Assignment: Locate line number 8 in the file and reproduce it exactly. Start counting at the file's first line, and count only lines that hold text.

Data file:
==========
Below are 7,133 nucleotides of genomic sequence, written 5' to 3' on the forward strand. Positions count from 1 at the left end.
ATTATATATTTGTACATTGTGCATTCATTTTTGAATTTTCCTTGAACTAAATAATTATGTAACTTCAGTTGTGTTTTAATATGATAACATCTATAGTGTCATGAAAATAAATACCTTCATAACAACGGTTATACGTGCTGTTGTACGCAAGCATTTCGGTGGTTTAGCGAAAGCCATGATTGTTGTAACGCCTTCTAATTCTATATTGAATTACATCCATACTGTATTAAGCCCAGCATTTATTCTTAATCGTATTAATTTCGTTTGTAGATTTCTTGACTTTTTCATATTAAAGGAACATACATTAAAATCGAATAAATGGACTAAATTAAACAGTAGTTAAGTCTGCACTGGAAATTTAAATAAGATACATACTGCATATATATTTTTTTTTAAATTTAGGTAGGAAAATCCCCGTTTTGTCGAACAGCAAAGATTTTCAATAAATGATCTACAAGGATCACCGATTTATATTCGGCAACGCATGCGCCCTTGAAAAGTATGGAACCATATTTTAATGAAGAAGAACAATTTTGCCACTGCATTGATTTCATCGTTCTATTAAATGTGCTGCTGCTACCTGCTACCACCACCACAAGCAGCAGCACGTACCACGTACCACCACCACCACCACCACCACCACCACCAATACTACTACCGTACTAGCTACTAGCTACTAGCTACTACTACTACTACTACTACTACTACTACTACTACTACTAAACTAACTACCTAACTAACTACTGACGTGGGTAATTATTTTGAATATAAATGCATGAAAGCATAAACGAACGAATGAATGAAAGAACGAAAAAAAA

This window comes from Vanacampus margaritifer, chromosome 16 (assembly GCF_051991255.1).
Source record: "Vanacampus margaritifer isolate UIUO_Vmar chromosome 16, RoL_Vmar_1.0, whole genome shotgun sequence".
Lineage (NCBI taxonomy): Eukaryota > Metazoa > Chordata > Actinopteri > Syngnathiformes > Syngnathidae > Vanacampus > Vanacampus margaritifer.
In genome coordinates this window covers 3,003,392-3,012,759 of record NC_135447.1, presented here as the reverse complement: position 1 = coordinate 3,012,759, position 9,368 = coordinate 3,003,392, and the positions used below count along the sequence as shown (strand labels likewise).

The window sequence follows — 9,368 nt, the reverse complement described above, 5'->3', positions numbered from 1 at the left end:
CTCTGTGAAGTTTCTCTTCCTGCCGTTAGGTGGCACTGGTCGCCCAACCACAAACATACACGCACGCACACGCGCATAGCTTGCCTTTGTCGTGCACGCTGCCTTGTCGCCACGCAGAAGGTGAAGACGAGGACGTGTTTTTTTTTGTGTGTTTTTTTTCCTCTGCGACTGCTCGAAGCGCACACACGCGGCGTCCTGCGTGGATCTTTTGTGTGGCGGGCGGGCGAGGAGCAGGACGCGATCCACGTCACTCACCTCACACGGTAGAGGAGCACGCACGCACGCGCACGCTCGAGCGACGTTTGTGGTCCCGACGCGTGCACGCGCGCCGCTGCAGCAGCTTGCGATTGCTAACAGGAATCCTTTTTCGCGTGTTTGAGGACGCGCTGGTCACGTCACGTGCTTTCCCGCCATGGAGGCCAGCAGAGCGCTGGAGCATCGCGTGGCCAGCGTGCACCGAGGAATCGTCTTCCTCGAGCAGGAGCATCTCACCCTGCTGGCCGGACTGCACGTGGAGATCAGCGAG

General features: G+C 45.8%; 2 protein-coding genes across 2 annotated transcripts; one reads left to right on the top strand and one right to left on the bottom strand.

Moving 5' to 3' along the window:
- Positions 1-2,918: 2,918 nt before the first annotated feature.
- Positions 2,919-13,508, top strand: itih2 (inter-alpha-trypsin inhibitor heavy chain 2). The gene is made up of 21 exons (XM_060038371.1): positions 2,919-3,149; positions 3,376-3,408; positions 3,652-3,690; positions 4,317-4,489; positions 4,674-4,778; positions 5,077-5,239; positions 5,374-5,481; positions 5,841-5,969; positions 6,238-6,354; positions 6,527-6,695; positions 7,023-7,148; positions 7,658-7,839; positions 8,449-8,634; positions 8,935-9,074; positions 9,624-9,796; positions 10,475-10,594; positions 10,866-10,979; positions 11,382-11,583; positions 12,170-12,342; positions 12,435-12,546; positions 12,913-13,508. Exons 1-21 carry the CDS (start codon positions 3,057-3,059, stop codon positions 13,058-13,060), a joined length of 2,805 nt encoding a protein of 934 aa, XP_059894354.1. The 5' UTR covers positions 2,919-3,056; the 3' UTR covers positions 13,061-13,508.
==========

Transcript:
CTCTGTGAAGTTTCTCTTCCTGCCGTTAGGTGGCACTGGTCGCCCAACCACAAACATACACGCACGCACACGCGCATAGCTTGCCTTTGTCGTGCACGCTGCCTTGTCGCCACGCAGAAGGTGAAGACGAGGACGTGTTTTTTTTTGTGTGTTTTTTTTCCTCTGCGACTGCTCGAAGCGCACACACGCGGCGTCCTGCGTGGATCTTTTGTGTGGCGGGCGGGCGAGGAGCAGGACGCGATCCACGTCACTCACCTCACACGGTAGAGGAGCACGCACGCACGCGCACGCTCGAGCGACGTTTGTGGTCCCGACGCGTGCACGCGCGCCGCTGCAGCAGCTTGCGATTGCTAACAGGAATCCTTTTTCGCGTGTTTGAGGACGCGCTGGTCACGTCACGTGCTTTCCCGCCATGGAGGCCAGCAGAGCGCTGGAGCATCGCGTGGCCAGCGTGCACCGAGGAATCGTCTTCCTCGAGCAGGAGCATCTCACCCTGCTGGCCGGACTGCACGTGGAGATCAGCGAG